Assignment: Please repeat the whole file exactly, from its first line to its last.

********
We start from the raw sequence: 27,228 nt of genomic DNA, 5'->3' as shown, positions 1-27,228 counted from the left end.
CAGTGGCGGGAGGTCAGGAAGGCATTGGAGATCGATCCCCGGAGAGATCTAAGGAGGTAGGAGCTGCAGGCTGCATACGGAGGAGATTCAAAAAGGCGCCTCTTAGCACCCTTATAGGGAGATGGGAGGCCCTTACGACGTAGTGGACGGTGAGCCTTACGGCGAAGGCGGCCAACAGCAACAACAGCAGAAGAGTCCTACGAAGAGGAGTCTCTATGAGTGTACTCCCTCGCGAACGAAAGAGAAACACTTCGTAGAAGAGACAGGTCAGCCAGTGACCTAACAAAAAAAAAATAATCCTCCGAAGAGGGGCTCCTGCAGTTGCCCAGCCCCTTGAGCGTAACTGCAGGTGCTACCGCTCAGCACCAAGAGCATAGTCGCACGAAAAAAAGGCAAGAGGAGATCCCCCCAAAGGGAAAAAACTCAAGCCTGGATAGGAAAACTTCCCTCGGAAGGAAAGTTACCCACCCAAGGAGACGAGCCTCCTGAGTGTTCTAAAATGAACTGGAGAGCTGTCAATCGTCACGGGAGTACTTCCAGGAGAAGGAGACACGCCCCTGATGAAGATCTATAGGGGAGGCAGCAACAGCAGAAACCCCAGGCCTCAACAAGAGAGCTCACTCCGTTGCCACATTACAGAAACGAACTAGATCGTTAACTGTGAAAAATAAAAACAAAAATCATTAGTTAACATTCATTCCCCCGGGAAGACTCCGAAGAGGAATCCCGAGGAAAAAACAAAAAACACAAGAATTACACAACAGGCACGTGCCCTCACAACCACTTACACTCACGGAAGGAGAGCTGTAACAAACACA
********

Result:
We start from the raw sequence: 27,228 nt of genomic DNA, 5'->3' as shown, positions 1-27,228 counted from the left end.
CAGTGGCGGGAGGTCAGGAAGGCATTGGAGATCGATCCCCGGAGAGATCTAAGGAGGTAGGAGCTGCAGGCTGCATACGGAGGAGATTCAAAAAGGCGCCTCTTAGCACCCTTATAGGGAGATGGGAGGCCCTTACGACGTAGTGGACGGTGAGCCTTACGGCGAAGGCGGCCAACAGCAACAACAGCAGAAGAGTCCTACGAAGAGGAGTCTCTATGAGTGTACTCCCTCGCGAACGAAAGAGAAACACTTCGTAGAAGAGACAGGTCAGCCAGTGACCTAACAAAAAAAAAATAATCCTCCGAAGAGGGGCTCCTGCAGTTGCCCAGCCCCTTGAGCGTAACTGCAGGTGCTACCGCTCAGCACCAAGAGCATAGTCGCACGAAAAAAAGGCAAGAGGAGATCCCCCCAAAGGGAAAAAACTCAAGCCTGGATAGGAAAACTTCCCTCGGAAGGAAAGTTACCCACCCAAGGAGACGAGCCTCCTGAGTGTTCTAAAATGAACTGGAGAGCTGTCAATCGTCACGGGAGTACTTCCAGGAGAAGGAGACACGCCCCTGATGAAGATCTATAGGGGAGGCAGCAACAGCAGAAACCCCAGGCCTCAACAAGAGAGCTCACTCCGTTGCCACATTACAGAAACGAACTAGATCGTTAACTGTGAAAAATAAAAACAAAAATCATTAGTTAACATTCATTCCCCCGGGAAGACTCCGAAGAGGAATCCCGAGGAAAAAACAAAAAACACAAGAATTACACAACAGGCACGTGCCCTCACAACCACTTACACTCACGGAAGGAGAGCTGTAACAAACACA